SEOUL, SOUTH KOREA — Relations between South Korea and Japan continue to sour as a pair of diplomatic disputes creates a renewed strain on bilateral ties between Seoul and Tokyo.
However, analysts tell VOA that the crisis facing the East Asian nations stems from long-standing, unresolved issues that could ultimately affect how the countries interact on regional security issues.
Keeho Yang, a professor at the Department of Japanese studies at Sungkonghoe University, traces the current downward trend in bilateral ties to 2012, when then-President Lee Myung-bak visited Dok-do, a small set of islets also claimed by Japan and referred to as Takeshima.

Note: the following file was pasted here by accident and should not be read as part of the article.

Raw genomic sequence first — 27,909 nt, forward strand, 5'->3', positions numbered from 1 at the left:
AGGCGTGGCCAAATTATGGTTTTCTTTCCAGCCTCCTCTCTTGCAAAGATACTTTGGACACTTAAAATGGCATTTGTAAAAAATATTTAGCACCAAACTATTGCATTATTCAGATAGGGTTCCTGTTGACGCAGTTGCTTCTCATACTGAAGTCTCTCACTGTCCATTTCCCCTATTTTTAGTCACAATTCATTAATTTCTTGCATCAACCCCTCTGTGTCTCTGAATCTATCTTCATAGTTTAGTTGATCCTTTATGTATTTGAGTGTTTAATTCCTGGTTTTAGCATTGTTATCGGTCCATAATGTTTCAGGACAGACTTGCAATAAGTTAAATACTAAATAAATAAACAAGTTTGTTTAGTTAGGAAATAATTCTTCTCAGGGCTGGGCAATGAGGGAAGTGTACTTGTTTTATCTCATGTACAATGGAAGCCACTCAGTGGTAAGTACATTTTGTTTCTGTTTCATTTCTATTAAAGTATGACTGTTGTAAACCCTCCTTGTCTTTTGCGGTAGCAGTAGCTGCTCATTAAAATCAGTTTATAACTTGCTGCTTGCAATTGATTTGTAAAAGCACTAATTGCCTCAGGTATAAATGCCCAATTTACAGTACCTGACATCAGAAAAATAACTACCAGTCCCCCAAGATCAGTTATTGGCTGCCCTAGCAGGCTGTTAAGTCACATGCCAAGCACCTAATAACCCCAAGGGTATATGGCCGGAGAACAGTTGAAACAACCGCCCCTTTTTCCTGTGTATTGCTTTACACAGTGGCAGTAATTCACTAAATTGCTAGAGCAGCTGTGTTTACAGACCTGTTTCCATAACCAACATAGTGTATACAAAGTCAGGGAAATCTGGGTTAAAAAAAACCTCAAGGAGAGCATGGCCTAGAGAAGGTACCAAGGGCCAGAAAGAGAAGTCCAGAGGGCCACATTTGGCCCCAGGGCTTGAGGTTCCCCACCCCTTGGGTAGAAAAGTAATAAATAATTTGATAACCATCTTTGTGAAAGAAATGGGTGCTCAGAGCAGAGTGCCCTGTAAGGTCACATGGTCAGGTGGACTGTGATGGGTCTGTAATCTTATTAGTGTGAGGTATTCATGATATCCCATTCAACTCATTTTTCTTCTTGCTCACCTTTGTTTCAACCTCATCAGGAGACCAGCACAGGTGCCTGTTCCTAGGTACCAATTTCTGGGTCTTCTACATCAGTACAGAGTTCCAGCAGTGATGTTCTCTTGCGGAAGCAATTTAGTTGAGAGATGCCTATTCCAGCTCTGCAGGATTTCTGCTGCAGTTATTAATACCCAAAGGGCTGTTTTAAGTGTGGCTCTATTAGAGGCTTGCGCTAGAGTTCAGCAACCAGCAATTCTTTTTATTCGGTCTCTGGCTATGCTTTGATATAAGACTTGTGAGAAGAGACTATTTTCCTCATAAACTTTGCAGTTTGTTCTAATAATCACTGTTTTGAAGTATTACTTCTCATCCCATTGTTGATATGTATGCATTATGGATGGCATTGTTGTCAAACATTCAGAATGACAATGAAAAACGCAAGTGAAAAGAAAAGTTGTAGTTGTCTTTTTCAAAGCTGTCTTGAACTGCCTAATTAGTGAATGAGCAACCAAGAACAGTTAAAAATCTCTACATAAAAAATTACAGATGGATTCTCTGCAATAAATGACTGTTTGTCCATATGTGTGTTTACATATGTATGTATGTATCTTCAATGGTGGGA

“There have been no significant changes in the two countries’ relationship,” since then, he said. “It’s bad.”
Currently, both governments are embroiled in a tit-for-tat exchange over whether a South Korean naval vessel targeted a Japanese Self Defense Force fighter with fire-control radar last month and Seoul looking to seize the assets of Japanese companies following a recent court decision that requiring the firms to compensate forced laborers during World War II.
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